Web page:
A four-year research project will see the French nuclear sector work collaboratively to develop digital twins for the country’s nuclear reactors. Here, Nuclear Engineering International takes a look at what the EDF-led initiative will provide for the sector.


Organisations from the French nuclear industry are pooling their research and development expertise to develop digital twins for the country’s nuclear reactors that can be used from design right through to decommissioning.

The four-year project is led by EDF, which operates a fleet of 56 power reactors in France. It also includes the French Alternative Energies and Atomic Energy Commission (CEA), engineering company Framatome, simulator specialist CORYS, the Research Center for Automatic Control at Nancy and companies with skills in simulation, advanced visualisation, real-time modelling, and related fields, including Aneo, Boost-Conseil, ESI Group and Axone.

The project is also supported by the trade association of the French nuclear industry (GIFEN) and by Nuclear Valley, a cluster of businesses working in the nuclear sector and located mainly in the Burgundy, Rhone Valley and Paris regions.

The project will be co-ordinated at EDF’s Lab Paris Saclay R&D site and is expected to involve 186 full-time equivalent (FTE) specialists over four years.

“Collaborating with accomplished and experienced industry leaders and academic partners on this project will contribute to the development of new engineering services for our customers worldwide, and it will enrich the skills of our people now and into the future,” says Stéphane Bugat, director of research and development at Framatome.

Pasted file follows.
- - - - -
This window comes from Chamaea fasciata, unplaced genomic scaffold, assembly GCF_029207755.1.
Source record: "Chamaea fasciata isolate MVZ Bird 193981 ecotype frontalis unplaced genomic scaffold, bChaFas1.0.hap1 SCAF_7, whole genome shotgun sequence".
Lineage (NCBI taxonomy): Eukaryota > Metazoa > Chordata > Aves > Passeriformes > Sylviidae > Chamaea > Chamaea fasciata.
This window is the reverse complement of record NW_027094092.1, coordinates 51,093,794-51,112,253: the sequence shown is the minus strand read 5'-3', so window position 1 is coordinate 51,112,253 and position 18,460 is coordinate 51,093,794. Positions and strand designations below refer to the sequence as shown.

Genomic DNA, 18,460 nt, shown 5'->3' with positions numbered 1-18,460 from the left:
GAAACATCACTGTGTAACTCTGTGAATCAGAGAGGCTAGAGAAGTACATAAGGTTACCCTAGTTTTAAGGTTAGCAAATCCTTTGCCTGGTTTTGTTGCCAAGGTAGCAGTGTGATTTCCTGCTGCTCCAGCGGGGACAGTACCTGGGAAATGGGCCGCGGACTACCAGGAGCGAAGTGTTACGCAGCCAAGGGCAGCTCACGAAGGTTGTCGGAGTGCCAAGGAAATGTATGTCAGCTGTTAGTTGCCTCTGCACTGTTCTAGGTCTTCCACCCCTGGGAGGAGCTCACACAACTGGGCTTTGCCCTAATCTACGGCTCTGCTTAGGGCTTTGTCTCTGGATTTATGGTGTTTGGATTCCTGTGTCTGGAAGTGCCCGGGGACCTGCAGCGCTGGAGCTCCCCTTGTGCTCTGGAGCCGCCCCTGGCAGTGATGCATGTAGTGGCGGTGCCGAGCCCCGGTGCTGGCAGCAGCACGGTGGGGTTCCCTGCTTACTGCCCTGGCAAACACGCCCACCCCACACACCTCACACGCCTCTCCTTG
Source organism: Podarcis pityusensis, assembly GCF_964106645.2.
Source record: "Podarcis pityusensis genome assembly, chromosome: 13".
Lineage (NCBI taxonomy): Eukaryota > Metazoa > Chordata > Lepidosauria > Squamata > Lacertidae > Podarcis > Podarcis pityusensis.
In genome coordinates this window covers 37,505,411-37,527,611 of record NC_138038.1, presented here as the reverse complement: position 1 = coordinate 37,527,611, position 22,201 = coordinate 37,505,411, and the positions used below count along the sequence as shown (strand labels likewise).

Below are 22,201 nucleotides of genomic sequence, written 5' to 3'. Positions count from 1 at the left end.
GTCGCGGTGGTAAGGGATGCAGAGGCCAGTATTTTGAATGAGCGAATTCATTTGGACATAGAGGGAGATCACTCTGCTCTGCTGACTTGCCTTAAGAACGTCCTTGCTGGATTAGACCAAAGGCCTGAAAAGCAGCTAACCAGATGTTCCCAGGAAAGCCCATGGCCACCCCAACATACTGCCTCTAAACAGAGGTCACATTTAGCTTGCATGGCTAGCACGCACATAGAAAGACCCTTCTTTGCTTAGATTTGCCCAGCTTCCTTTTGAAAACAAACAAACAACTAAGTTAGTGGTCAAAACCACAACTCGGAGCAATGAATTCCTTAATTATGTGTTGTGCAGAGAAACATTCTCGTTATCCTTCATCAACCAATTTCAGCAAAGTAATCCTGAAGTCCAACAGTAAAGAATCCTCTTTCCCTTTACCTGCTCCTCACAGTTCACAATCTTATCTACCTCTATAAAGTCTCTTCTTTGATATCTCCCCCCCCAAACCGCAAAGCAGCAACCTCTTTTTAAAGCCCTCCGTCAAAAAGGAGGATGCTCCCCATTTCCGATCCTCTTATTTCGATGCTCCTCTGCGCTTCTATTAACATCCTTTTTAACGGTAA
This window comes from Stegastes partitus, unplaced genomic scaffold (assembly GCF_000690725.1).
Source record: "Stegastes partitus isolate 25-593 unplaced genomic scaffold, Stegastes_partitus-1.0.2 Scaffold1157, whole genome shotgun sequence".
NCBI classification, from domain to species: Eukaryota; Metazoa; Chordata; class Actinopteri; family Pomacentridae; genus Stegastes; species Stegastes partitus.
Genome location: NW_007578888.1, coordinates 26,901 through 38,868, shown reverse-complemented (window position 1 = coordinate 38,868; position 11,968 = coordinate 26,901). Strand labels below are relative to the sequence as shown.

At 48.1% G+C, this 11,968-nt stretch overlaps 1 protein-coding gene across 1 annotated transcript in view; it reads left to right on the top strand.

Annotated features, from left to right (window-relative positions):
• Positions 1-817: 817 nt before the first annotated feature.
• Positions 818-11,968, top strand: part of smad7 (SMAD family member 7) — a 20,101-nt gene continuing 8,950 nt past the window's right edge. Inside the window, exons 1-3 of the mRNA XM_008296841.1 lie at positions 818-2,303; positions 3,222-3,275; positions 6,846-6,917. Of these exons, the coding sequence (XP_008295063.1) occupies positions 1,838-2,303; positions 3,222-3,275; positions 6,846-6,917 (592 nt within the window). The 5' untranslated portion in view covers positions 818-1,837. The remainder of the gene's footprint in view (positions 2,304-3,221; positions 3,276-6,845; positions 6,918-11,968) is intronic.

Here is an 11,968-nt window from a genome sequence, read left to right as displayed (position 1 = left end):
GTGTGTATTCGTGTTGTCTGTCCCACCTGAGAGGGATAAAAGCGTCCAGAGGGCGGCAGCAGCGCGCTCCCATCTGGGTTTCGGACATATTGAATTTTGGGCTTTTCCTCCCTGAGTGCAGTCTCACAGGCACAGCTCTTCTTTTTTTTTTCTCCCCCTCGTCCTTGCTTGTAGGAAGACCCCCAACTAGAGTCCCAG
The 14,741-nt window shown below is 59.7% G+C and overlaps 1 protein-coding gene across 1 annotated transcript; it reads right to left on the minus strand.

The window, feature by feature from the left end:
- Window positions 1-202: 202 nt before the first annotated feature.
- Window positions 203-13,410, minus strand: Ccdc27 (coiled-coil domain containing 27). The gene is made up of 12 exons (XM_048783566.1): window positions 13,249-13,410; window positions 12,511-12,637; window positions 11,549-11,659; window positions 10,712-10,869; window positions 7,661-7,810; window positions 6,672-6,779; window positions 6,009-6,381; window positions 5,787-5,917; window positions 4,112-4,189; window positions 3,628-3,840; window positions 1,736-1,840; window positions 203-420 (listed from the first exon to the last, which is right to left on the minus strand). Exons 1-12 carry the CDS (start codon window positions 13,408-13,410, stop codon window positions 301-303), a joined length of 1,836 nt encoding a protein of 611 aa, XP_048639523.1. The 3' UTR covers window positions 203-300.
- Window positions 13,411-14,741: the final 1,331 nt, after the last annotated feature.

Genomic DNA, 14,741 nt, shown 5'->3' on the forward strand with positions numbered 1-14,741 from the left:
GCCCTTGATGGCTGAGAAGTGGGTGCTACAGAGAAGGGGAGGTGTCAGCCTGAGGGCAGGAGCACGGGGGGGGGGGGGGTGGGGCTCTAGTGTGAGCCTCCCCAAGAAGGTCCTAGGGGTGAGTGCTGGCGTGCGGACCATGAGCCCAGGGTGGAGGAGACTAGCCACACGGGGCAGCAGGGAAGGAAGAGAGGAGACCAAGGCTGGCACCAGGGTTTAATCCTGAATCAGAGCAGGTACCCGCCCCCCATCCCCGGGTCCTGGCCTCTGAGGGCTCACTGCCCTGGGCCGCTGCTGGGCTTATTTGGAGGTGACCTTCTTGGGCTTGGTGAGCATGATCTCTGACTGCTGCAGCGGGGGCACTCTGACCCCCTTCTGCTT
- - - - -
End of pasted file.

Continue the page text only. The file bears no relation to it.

The project also contributes directly to the Strategic Contract of the Nuclear Sector (CFSN), which aims to guarantee the maintenance of skills and expertise in the industry and to bring forward innovation through digital technology.


Goals of the digital twins in France’s nuclear reactors

Two innovative products are expected from the project by 2023. These digital twins will serve as training simulators for the new generation of operators and as a simulation environment for engineering studies. They are expected to have applications across the entire plant lifecycle from design, through operations and maintenance, to decommissioning.

CORYS business developer Didier Paen, who is also project manager for one of the digital reactor work packages, says that a digital reactor devoted to operator training will be able to depict the physical phenomena during operation of the unit, and simulate various operating strategies.

“Instead of a full-scope simulator, operators will use a web interface,” explains Paen. “Rather than describing each system in detail, the model will depict the workings of the installation as a whole. It will also be a faithful reproduction of a specific unit in the French fleet – indeed, achieving this is one of the key challenges.”